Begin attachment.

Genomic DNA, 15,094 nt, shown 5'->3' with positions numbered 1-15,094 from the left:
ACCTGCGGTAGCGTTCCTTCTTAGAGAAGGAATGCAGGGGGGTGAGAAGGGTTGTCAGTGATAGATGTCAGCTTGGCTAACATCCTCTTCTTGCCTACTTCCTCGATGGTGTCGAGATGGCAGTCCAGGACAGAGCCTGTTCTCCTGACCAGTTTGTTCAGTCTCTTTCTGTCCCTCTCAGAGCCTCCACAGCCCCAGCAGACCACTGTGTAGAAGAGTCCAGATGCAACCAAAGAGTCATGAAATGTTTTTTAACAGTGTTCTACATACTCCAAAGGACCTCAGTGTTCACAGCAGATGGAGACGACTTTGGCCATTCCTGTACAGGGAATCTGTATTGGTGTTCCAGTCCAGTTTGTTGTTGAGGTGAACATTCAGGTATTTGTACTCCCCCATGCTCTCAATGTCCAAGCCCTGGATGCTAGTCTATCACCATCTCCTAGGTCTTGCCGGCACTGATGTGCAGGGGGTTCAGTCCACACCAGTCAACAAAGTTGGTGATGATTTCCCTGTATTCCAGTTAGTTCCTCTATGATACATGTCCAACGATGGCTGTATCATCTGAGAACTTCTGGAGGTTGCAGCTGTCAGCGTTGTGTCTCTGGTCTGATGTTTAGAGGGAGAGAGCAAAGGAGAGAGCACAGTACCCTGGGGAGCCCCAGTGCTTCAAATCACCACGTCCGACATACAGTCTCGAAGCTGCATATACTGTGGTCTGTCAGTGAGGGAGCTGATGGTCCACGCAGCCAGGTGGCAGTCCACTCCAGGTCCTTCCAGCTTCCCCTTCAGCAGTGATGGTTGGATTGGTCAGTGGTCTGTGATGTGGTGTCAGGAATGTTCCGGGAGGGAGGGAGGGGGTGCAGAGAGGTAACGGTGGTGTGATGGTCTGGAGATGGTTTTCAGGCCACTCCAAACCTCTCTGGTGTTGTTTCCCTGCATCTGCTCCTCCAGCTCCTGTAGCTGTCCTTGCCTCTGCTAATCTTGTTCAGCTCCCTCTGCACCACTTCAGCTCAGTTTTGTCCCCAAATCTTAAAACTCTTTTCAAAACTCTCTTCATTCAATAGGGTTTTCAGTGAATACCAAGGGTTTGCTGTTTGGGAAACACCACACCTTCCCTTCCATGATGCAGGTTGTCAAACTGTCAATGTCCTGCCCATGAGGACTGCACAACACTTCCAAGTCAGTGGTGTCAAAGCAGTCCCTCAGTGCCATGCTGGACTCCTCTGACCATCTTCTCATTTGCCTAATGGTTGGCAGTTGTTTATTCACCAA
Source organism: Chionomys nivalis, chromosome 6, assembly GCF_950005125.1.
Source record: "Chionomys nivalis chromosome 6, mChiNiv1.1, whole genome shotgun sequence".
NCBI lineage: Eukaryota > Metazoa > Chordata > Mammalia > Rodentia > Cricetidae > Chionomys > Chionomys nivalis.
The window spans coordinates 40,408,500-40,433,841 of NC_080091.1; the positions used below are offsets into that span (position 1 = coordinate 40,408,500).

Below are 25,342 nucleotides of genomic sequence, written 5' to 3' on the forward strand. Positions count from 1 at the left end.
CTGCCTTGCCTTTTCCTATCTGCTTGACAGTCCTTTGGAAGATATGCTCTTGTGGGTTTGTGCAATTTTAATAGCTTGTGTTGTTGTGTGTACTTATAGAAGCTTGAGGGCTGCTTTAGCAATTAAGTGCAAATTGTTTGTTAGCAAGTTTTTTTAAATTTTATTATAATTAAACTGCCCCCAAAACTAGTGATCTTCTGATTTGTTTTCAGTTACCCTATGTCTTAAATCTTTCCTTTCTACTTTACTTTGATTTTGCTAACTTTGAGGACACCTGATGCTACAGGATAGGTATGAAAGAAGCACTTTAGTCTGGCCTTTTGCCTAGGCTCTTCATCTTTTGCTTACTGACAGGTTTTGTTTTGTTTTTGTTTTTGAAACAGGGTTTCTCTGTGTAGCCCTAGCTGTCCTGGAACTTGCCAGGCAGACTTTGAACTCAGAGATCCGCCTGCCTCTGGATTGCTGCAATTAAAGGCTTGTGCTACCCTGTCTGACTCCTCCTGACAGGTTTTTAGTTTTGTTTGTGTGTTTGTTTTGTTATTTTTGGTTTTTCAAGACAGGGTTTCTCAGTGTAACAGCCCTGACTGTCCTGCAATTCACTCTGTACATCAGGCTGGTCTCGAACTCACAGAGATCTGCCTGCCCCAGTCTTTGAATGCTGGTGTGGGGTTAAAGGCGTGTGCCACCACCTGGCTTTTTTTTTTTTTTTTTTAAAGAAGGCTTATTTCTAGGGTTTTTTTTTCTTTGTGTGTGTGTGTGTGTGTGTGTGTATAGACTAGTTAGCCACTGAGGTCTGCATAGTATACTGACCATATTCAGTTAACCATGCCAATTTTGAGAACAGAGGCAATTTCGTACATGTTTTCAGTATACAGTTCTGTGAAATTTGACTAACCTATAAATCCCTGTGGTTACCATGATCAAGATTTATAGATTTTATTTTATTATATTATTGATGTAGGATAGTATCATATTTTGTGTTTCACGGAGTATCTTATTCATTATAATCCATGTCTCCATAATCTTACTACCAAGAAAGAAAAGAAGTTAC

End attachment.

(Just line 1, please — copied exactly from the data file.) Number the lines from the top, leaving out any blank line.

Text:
Genomic DNA, 15,094 nt, shown 5'->3' with positions numbered 1-15,094 from the left: